I spent my after-dinner hours last night flipping through a copy of Vintage Menswear, which was delivered to me courtesy of Laurence King Publishing. This large-format, full-color book highlights some hundred-and-fifty pieces owned by Douglas Gunn and Roy Luckett. Together, the two have been buying vintage men’s clothing for about thirty-five years, and their collection now occupies a kind of half-museum, half-retail space in London called The Vintage Showroom.
The book’s 304-pages are divided into three sections: Sports & Leisure, Military, and Workwear. Each section shows fifty or so odd garments, almost all from the early- to mid-20th century. Some are particularly interesting. Take, for example, what seems to be a boldly striped boating blazer in the Sports & Leisure section. On closer inspection, instead of two crossed oars embroidered at the chest pocket (as is common on boating blazers), we see a pair of boxing gloves. It turns out this is a “university boxing blazer,” and was worn at a time when boxing was considered as much of an upper-class sport as a working-class one. “Pugilism as a noble activity for gentlemen,” the book’s author writes. An undergraduate student recognized as a local hero for his sporting accomplishments would be allowed to wear this lively blazer around campus. Much more impressive than the campus-store bought sweatshirts and sweatpants that college athletes (some Olympians) wear today.
Another interesting story comes from the book’s Military chapter, which shows a seemingly ordinary pair of black boots. These were designed by Christopher “Clutty” Clayton-Hutton, a technical advisor to the British War Office during World War II. During his service, he designed “escape and evade” pieces for British airmen, including bicycle pumps that concealed torches, buttons that concealed compasses, and silk handkerchiefs that would secretly double as maps if you knew how to look at them. For these particular boots, Clayton-Hutton constructed the “top section” so that it could be easily cut away with a sharp blade. With the sheepskin-lined “shaft” gone, these hefty boots were transformed into plain oxford cap-toes. This allowed British airmen shot down over enemy territories to pass unnoticed among the civilian population. Very clever, I thought.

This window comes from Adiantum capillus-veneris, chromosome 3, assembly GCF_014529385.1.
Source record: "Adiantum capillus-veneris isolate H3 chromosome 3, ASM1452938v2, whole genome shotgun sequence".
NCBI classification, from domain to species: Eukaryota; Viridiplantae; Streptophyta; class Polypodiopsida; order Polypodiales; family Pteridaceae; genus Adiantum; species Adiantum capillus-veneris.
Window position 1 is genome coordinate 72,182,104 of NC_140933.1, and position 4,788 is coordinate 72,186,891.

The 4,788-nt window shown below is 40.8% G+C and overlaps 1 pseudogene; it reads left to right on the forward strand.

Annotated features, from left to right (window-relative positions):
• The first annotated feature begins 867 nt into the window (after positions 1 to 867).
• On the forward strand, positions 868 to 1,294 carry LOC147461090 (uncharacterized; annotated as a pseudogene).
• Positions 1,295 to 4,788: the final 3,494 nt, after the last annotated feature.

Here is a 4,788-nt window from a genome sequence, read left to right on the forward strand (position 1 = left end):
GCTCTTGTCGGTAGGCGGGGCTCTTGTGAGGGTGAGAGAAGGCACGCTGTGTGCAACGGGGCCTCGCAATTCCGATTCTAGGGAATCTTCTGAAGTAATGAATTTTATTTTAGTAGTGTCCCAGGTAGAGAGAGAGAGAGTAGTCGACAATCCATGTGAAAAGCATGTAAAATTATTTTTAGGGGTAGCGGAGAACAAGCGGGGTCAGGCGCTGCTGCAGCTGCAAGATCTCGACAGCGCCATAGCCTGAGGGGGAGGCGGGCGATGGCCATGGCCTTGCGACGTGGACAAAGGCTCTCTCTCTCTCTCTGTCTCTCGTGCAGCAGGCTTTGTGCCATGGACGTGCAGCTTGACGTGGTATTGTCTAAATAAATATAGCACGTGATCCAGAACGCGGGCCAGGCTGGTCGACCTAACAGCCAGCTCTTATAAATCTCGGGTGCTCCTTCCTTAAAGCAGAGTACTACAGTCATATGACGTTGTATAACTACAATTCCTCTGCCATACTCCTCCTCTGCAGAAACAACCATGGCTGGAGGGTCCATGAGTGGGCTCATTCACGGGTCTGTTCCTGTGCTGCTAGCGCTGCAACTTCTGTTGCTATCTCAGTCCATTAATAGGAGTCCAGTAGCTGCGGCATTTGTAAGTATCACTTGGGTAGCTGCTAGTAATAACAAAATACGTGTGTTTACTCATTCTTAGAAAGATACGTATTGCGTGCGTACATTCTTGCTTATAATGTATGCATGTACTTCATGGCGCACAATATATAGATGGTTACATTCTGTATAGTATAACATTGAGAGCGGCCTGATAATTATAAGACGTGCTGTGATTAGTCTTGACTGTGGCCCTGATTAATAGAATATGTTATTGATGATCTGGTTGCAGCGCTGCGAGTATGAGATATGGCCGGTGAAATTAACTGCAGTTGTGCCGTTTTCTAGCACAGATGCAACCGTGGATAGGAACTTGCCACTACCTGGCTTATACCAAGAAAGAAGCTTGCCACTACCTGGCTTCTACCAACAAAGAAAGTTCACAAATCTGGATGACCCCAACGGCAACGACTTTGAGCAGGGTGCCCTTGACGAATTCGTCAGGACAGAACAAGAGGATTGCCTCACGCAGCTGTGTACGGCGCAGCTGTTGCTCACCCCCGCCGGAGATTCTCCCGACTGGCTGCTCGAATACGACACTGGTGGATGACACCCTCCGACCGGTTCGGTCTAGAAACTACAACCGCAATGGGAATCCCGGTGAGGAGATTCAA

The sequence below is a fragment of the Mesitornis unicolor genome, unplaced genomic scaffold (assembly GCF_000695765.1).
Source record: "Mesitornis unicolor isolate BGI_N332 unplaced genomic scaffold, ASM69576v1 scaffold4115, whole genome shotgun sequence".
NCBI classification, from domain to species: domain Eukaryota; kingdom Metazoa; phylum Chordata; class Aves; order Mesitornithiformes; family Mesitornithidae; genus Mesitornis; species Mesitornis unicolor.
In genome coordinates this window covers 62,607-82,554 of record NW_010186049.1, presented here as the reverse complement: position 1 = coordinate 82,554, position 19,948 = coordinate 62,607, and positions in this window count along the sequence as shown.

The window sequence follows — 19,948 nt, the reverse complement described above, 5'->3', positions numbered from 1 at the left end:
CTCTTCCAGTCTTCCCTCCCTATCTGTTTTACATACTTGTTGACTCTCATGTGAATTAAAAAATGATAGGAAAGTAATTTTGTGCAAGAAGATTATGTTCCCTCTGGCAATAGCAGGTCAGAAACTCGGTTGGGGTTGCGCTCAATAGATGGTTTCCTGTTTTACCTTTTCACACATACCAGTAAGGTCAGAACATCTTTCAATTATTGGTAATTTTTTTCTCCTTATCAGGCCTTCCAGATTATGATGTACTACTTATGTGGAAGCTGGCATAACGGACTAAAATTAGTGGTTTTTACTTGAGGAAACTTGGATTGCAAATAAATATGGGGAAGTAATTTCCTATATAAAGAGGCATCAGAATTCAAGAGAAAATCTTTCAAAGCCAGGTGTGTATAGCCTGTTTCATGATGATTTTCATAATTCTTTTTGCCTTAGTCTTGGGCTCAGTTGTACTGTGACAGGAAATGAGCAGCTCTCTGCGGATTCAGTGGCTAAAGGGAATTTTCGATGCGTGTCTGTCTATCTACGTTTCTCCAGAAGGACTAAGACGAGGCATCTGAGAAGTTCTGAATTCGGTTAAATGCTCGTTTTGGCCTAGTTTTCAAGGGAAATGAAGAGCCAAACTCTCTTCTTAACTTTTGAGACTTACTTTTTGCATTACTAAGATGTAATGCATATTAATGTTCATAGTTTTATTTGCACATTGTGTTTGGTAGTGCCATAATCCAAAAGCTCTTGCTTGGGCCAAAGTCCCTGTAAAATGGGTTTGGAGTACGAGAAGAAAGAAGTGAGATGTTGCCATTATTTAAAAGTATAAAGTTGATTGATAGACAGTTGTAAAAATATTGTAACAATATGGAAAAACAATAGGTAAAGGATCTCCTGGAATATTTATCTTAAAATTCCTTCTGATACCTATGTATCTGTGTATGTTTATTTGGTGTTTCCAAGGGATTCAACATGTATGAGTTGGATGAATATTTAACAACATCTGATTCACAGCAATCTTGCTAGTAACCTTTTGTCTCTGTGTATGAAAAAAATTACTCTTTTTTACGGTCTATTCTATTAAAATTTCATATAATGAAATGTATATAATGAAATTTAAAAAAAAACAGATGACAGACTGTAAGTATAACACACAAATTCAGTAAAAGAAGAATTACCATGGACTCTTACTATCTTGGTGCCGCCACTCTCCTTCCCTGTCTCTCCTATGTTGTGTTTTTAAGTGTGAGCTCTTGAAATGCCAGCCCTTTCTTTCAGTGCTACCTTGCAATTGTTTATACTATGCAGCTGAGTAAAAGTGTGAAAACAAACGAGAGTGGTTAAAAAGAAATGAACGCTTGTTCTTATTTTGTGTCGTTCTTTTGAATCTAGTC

There are many other wonderful stories like these, but admittedly, much of the book also only superficially describes the clothes shown. Descriptions of game pockets, Ventile fabrics, and various fastening devices might not present anything new to people already familiar with clothing design. At times, I wished there was more written about the social histories behind the clothes shown. Still, even for such sections, I found it fun to just look at the pictures. I’m not romantic enough to say that these things, with their patinas and patches, “tell a story,” but they certainly inspire story making. I enjoyed flipping through, thinking about the sporting, fighting, and working men who wore these garments, and imaging the kind of heroic lives they led (entirely made up in my head, of course).
Vintage Menswear has a listed price of $50, but goes for a more appealing $31.50 on Amazon. At that price, I think this can be a nice addition to a personal library, particularly for people who appreciate workwear, vintage clothing, and men’s clothing design.
Laurence King Publishing has a nice video promoting the book, which you can view here.